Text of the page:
|Why is there a relationship between social class and crime?|
What is the relationship between social class and crime?
- Most early theories of crime were based on the study of prisoners
- Prisoners were, and still tend to be from working class backgrounds.
- This has led to the perception of a link between class and crime which is widelt accepted.
- However, class is difficult to define and whilst those who are convicted of crime tend to be working class, middle class people commit crime and some working class are not criminal.
TextAs with all analyses of crime, the link between any particular social group and conviction rates is a more complex one than at first it seems. According to conviction rates, the working class are more criminal than other social classes, however this overlooks much more complicated questions of whether laws are biased against the working classes as Marxists claim, whether the link between class and crime is actually one of deprivation and poverty rather than their behaviour or whether in fact the working class simply commit the types of crimes that are likely to lead to conviction.
Early theorists of crime studied prisoners and generalised their conclusions from a study of those who had been convicted. Lombroso believed that criminals were a genetic throwback to earlier and primitive forms of humanity and set about listing characteristics that were genetic markers for criminal behaviour. Among the traits that he described as being signs of criminality were long arms, large hands and tattoos. Much of his work has been discredited both on scientific grounds because his evidence does not support his case. Also, because he was working on the assumption that all people in prison were criminals and those who are not imprisoned are not criminal. Interestingly, from the point of view of this topic, he also described characteristics of criminality that are based on social class; he was describing the physical characteristics of manual labourers of Italy in the C19th.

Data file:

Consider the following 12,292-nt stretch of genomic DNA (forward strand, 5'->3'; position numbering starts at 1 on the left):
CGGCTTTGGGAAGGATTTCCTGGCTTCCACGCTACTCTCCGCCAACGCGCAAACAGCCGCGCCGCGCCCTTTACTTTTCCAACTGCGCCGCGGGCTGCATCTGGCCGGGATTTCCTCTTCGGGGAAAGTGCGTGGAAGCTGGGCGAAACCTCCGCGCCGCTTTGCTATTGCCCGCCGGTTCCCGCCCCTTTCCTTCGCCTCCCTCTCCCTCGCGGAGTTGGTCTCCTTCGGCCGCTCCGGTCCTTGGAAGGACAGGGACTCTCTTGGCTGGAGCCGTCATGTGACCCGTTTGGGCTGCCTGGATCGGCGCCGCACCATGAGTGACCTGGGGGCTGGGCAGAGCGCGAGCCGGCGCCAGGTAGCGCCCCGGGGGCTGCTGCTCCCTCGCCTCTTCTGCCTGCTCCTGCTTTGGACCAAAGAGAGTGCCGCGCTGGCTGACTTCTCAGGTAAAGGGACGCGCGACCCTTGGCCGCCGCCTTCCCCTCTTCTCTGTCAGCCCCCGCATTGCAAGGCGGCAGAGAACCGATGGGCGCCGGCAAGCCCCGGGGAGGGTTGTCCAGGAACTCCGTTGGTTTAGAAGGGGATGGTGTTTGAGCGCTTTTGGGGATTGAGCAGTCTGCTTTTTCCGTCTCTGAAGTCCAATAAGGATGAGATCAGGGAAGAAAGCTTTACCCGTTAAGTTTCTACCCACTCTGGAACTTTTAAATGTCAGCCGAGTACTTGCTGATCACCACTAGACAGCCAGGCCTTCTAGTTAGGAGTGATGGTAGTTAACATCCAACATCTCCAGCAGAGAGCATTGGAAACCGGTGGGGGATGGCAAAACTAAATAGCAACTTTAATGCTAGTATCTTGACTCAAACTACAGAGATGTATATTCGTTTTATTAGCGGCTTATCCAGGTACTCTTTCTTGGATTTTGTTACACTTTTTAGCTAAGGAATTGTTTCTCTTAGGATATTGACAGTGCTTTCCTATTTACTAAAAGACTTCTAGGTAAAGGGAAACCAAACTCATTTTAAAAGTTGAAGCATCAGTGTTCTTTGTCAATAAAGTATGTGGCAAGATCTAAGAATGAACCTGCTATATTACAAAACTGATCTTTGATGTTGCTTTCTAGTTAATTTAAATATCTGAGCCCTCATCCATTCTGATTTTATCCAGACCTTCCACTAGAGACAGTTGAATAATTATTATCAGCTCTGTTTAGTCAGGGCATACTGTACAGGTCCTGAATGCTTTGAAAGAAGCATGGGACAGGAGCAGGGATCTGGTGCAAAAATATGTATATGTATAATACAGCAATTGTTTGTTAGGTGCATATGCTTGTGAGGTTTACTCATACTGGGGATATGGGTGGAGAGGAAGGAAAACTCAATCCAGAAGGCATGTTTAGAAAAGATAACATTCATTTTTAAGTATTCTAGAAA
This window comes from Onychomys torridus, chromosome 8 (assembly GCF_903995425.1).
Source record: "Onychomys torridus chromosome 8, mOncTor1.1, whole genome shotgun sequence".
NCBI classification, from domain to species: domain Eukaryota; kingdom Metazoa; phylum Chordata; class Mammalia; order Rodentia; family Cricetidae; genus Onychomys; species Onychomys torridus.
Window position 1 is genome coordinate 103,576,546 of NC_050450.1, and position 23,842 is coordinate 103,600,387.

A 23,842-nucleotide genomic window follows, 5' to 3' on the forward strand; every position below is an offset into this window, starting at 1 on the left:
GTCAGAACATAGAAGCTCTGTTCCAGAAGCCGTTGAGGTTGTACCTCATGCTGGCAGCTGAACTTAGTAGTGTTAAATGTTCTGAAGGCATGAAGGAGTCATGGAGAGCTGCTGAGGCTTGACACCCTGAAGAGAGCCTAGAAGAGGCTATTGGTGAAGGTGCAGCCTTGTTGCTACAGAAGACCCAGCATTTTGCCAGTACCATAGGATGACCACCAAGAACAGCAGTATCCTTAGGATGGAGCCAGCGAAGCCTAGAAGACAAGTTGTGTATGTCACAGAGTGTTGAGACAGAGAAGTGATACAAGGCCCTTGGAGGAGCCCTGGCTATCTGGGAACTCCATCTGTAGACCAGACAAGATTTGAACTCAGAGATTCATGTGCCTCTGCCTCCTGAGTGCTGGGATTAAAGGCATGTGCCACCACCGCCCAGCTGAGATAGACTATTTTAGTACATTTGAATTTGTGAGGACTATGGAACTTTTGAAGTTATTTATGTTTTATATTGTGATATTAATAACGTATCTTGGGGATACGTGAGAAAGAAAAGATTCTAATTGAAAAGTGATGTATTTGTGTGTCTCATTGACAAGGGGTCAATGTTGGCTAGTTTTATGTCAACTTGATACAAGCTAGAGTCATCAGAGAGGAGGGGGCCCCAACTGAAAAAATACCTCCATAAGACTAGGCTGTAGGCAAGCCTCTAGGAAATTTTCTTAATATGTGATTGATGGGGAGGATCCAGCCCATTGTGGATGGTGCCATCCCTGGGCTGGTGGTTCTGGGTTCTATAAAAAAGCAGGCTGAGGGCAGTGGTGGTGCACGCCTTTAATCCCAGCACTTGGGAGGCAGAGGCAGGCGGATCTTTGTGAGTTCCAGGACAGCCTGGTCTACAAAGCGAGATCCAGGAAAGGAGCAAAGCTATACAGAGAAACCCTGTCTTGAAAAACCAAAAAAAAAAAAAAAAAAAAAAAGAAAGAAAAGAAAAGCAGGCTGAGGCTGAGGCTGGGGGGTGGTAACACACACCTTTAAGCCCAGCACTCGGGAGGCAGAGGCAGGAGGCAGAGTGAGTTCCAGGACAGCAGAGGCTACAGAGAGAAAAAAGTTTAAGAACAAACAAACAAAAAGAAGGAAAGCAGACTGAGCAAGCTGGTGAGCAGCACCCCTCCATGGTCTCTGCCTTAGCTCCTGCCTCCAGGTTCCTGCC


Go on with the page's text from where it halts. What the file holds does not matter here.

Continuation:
Much research into the C20th worked on the assumption that people in prison were typical of all criminals and as people in prison were overwhelmingly working class, that the working classes were the criminal classes. The link between the notion of the working class and criminality became understood and was not really challenged even by Edwin Sutherland (1883-1950) who coined the phrase 'white collar crime' to describe the criminal behaviour of the middle and professional classes.
Writers generally took one of three possible approaches to study the link between class and crime. They looked to see if crime increased during times of economic hardship, they looked at people in prison or they looked at working class areas of towns and cities to discover if reported crime rates were higher. In general, the evidence supported the view that crime is a working class activity. Functional writers such as Merton, Stan Cohen and Cloward and Ohlin all suggested that crime is linked to working class cultural values. Early Marxists such as Bonger also claimed that poor regions had higher crime rates, though Bonger was more concerned to prove that social inequality created a criminal class. Shaw and McKay looked at poor inner city areas of towns and linked poverty with social breakdown and criminality. However, class is a difficult term to operationalise and it is difficult to generalise about working class people in the way that these researchers have all done. Moreover, these contrasting views of crime all tended to overlook the point that many working class people are not criminal and that some middle class people certainly are seriously criminal.
- 1. Explain Lombroso's theory of criminal behaviour
- 2. Suggest reasons why Lombroso has been discredited in recent years.
- 3. Who coined the term 'white collar crime'?
- 4. How can the view that working class people are criminal be challenged?
- Social class - refers to identity which is derived from shared status or occupational background.
- White collar crime - the crime of the middle and professional classes
- Operationalise - describe something in terms that make it easy to measure
Last modified: Saturday, 6 October 2012, 5:56 PM